“Justice is an economic issue,” Perkins told media. “It’s the management and stewardship of God’s resources on the Earth.”
In 2006 Christianity Today placed “Let Justice Roll Down” at No. 14 on a list of the top 50 books that had shaped evangelicals over the previous five decades.
The late Ron Sider, former president of Evangelicals for Social Action (now Christians for Social Action), said Perkins has “phenomenal” influence, cultivating — possibly more than “any single American” — holistic ministries meeting both spiritual and physical needs of people in rural and urban settings.
The ministry at Sider’s Mennonite church in Philadelphia, said Sider in an interview before his death on July 27, “is modeled on John Perkins, as are hundreds of others around the country.”
Perkins encouraged “collective prosperity,” where wealth is distributed equitably, and living in neighborhoods close to the poor, something he has done in the South and in the West.
“I’d say a lot of white suburban folks like me were deeply challenged by his call to justice and to the three Rs of his ministry,” said Jo Kadlecek, communication manager of Baptist World Aid Australia, who was inspired by “Let Justice Roll Down” and later co-authored a book with Perkins after he sought her out.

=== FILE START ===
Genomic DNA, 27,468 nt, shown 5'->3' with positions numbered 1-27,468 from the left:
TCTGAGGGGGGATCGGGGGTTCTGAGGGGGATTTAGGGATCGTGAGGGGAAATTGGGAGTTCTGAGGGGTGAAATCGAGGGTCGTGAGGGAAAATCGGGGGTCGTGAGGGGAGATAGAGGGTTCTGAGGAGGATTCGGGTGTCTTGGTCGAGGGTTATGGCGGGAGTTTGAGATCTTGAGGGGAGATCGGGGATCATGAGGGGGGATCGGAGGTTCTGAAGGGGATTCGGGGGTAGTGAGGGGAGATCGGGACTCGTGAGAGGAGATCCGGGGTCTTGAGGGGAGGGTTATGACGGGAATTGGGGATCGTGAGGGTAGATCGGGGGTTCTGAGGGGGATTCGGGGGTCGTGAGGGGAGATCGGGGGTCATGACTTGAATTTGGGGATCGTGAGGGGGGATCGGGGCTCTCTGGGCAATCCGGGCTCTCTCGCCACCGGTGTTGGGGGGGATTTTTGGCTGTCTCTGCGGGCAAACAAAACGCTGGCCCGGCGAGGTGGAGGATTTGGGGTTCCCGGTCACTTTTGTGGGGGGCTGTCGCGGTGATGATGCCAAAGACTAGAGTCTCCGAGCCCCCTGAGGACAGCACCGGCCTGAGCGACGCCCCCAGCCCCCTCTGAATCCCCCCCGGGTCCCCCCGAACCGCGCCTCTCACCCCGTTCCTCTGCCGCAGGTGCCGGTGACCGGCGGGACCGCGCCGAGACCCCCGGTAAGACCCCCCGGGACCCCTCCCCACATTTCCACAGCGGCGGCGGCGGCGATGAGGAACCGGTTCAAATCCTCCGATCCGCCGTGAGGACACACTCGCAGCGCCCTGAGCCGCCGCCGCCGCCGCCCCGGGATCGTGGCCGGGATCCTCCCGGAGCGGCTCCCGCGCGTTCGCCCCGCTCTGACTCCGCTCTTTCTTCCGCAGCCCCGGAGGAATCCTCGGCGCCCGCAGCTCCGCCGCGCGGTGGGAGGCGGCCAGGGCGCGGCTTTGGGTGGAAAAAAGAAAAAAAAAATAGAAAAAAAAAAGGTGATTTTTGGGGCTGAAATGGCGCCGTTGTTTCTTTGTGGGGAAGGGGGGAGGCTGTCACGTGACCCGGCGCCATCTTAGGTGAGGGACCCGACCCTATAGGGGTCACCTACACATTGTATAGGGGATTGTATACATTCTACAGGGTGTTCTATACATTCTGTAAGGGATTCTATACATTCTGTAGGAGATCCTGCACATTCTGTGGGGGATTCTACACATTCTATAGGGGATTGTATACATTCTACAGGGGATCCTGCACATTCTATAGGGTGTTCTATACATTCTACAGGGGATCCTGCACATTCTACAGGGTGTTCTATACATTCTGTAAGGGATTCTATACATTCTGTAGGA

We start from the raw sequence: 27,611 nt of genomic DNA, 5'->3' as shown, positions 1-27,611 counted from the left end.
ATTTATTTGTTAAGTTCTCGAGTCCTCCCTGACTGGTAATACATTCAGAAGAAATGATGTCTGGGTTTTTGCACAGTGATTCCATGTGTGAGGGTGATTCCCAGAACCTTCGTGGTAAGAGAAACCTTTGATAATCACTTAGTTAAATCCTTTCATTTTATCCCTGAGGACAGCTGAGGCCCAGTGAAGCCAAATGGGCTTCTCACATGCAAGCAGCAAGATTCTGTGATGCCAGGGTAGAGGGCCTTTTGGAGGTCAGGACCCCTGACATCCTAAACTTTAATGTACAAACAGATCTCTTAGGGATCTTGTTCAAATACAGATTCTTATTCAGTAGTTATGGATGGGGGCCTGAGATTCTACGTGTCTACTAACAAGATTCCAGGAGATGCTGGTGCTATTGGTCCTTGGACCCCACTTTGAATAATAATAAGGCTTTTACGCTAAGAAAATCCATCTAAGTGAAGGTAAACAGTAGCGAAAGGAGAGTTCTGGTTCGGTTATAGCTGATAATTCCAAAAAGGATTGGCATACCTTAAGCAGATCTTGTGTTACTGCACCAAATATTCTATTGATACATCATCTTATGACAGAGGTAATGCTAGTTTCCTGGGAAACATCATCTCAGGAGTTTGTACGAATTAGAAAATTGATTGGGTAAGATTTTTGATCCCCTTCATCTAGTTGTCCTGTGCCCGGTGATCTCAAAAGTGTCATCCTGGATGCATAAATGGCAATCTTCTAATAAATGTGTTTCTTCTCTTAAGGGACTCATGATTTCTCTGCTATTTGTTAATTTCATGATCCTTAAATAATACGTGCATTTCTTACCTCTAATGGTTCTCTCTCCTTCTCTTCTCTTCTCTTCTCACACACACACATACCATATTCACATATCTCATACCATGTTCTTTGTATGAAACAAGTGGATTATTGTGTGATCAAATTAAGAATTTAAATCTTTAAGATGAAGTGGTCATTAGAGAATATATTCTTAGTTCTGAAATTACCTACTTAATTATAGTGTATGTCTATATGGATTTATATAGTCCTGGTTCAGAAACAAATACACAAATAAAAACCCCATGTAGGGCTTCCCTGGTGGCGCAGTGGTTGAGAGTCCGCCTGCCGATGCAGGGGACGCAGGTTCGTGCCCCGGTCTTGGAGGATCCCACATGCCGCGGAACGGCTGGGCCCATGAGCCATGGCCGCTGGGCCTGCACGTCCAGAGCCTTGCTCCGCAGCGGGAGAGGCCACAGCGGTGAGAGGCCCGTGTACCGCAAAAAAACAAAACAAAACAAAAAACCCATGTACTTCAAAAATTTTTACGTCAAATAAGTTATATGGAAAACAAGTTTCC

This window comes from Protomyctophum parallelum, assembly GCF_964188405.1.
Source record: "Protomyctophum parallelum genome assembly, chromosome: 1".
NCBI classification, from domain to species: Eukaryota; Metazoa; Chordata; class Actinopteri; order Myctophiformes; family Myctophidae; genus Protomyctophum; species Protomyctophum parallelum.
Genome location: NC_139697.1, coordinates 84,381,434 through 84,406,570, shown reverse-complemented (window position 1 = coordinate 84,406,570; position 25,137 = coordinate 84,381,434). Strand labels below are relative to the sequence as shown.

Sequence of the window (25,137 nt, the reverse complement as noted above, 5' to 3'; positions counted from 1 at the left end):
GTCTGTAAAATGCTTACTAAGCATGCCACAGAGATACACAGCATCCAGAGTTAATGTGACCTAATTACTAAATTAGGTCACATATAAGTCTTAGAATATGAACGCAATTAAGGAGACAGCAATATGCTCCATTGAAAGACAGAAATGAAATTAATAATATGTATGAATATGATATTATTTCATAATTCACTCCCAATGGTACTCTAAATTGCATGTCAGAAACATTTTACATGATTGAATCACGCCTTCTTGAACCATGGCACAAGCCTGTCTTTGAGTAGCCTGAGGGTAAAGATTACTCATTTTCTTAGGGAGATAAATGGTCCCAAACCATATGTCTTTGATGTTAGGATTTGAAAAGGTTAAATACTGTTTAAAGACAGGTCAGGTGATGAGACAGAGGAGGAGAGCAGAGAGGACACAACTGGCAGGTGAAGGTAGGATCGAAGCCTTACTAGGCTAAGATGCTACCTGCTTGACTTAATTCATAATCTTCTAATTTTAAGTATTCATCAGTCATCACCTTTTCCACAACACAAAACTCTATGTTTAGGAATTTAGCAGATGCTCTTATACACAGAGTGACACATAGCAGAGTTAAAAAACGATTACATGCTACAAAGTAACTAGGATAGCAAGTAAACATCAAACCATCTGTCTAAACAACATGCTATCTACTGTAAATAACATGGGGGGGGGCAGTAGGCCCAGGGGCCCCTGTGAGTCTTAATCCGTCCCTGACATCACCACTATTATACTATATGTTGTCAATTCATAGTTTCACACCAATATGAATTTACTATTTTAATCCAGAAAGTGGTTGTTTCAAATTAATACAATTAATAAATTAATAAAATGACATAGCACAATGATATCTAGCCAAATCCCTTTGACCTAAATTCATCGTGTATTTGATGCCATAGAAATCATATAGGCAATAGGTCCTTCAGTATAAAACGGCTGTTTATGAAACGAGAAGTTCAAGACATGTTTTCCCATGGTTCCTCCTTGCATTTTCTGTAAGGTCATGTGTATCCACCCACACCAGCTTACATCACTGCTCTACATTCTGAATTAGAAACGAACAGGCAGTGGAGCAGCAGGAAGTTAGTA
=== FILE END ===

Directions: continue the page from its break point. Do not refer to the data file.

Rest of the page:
“‘You know Jesus didn’t commute from heaven,’ he’d say frequently, referring to urban ministers’ belief that Christians who help poor and underserved communities should consider residing near them.
Perkins returned to California in the 1980s — in part to hand off the leadership of what he’d built in Mississippi, to let others develop those skills — and Perkins’ family founded the Harambee Christian Family Center in a high-crime area of Pasadena, offering after-school and teen programs and providing urban missions training to visiting church work groups.
“You win the trust of parents, you win the trust of community leaders, because you’re proving, day by day, that you want to develop children and young people,” said Rudy Carrasco, who served as the center’s executive director and is now a program director for the Murdock Charitable Trust in Vancouver, Washington. “I learned that from John Perkins. … And he’s doing it now.”
In 1989, Perkins cofounded the CCDA, taking his ideas from his own books and his own previous ministries to fashion an organization that urges thousands of annual conference attendees to focus on building churches and sharing the gospel in local communities while also renovating houses, hosting medical clinics and tutoring schoolchildren to prepare them for college.
Sider said Perkins’ efforts on racial reconciliation contributed to the “evangelical center” growing more diverse to the point that the Asociación Nacional de Evangélicos — on whose board Perkins served in the 1980s — now has an African American board chair, an Asian American president and a woman vice chair.
“That’s enormous progress, and it’s the sort of thing that John’s influence has helped to create,” Sider said.
In the 1990s, after returning to Jackson, Perkins founded the Spencer Perkins Center, named for his son who died suddenly in 1998 after suffering a heart attack at the age of 44. The center focused, as had other ministries of his father, on evangelism, affordable housing and helping poor children and families.